Nascar History

1343 WordsFeb 25, 20136 Pages
Nascar History Nascar History NASCAR is one of the most rapidly growing sports in the world. There are people who think that NASCAR is just a bunch of hicks going around in circles, but it takes skill to drive at two-hundred miles per hour. I am going to talk about the history of NASCAR, early drivers of NASCAR, the three NASCAR divisions, the rules, and the new technology. Two of NASCAR's oldest races are the ones that are at Charlotte, North Carolina and Daytona international Speedways. Charlotte Motor Speedway was designed and built in 1959 by Bruton Smith. Curtis Turner, stock car’s earliest driving star, was Smith's business partner. Turner became one of the first drivers on the NASCAR…show more content…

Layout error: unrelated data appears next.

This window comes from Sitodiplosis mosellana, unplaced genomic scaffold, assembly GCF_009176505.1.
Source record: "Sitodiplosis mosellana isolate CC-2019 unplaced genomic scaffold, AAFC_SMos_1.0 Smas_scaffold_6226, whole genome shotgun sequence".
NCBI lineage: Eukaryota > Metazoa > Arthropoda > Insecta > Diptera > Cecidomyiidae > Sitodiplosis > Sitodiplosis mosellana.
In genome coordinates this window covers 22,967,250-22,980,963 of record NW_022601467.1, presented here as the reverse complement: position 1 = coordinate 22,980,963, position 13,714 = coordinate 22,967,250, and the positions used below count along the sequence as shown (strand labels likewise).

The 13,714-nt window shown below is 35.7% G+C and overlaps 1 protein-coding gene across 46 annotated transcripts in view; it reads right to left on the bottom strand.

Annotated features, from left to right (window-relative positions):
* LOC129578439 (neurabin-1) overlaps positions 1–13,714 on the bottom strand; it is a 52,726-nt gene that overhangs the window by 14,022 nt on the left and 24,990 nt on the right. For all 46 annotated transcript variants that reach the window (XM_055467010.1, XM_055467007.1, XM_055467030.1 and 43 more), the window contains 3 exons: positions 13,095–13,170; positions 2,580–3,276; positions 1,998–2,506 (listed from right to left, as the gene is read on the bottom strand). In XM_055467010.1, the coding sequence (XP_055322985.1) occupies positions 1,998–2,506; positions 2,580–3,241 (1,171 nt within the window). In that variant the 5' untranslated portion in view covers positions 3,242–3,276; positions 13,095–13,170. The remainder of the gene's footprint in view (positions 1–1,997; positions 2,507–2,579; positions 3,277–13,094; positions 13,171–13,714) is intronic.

Sprint Cup Series cars are unique in automobile racing. The engines are powerful enough to reach speeds of over 200 mph (320 km/h), but heavy weight - coupled with a (relatively) simple aerodynamic package - makes for poor handling. Their bodies and chassis are strictly regulated to ensure parity or equality, and electronics are generally Spartan in nature. The idea for the Truck Series dates back to 1993. A group of off-road racers (Dick Landfield, Jimmy Smith, Jim Venable, and Frank "Scoop" Vessels) wanted a bigger audience for truck racing. They made a prototype for a NASCAR-style pickup truck. These were first shown off during the 1994 Daytona 500, and four demonstration races were held during the season. The first event at Mesa Marin Raceway had six trucks. The other three events were held at Portland Speedway, Saugus Speedway, and Tucson Raceway Park. Tucson Raceway Park held four events that winter, which were nationally televised during the Winter Heat Series coverage. These trucks proved to be extremely popular, and it led to NASCAR creating the series, originally known as the "Super Truck Series" in 1995. The rules of NASACAR changed a lot in the years since NASCAR started. The rules kept changing due to advancement in technology, which meant different rules for safety. Some of the rules today are that NASCAR allows bump drafting (helps drivers conserve gas) on restrictor plate tracks, no speeding on entrance or exit of pit
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